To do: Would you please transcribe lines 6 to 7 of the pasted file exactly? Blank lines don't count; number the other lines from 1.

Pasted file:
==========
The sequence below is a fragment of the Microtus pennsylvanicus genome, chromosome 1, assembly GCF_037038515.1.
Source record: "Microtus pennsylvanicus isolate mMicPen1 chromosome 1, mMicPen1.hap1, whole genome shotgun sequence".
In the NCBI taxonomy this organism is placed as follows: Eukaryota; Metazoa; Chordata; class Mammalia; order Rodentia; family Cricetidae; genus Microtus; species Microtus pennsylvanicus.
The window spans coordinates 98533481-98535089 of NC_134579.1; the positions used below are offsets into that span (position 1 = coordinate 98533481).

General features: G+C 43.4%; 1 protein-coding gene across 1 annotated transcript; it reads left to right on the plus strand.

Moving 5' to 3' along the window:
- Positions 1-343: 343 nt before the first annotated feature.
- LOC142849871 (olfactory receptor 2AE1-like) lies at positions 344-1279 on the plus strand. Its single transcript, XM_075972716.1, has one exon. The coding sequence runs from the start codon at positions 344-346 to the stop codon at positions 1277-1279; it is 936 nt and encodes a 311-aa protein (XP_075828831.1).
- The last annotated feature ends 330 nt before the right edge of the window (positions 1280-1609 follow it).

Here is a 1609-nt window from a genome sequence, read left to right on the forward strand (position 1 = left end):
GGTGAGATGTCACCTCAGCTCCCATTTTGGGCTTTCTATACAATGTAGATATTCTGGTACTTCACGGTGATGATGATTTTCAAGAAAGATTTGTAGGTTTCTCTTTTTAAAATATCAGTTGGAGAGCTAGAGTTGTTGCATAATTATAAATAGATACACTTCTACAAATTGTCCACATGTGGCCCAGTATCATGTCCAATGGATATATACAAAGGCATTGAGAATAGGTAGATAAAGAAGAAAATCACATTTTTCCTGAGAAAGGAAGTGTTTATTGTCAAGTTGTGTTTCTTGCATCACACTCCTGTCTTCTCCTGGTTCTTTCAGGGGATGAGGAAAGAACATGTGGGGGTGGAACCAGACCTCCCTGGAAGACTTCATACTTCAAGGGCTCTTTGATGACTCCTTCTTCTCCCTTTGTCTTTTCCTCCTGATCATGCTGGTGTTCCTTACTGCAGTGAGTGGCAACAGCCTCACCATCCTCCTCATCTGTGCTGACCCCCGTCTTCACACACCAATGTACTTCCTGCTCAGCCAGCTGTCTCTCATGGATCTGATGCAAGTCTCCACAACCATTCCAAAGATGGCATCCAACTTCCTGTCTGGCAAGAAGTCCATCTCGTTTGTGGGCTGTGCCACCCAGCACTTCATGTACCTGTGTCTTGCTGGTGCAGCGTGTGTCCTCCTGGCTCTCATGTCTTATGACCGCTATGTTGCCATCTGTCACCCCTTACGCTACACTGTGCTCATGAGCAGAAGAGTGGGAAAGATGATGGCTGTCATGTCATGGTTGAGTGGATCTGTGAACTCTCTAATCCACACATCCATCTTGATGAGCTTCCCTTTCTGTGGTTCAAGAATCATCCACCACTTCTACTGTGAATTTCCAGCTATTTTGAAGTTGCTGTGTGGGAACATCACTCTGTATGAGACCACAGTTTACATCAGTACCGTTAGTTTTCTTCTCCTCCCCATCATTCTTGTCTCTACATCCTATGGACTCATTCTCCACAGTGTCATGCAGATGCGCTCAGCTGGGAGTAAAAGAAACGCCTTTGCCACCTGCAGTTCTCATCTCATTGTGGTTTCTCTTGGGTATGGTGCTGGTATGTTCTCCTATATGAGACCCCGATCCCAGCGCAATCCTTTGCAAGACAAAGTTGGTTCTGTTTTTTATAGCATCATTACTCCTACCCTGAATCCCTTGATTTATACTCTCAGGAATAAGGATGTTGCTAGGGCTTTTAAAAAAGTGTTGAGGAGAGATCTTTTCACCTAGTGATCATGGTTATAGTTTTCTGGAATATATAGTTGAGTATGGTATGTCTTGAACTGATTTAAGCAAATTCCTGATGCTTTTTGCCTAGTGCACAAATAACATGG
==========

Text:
Moving 5' to 3' along the window:
- Positions 1-343: 343 nt before the first annotated feature.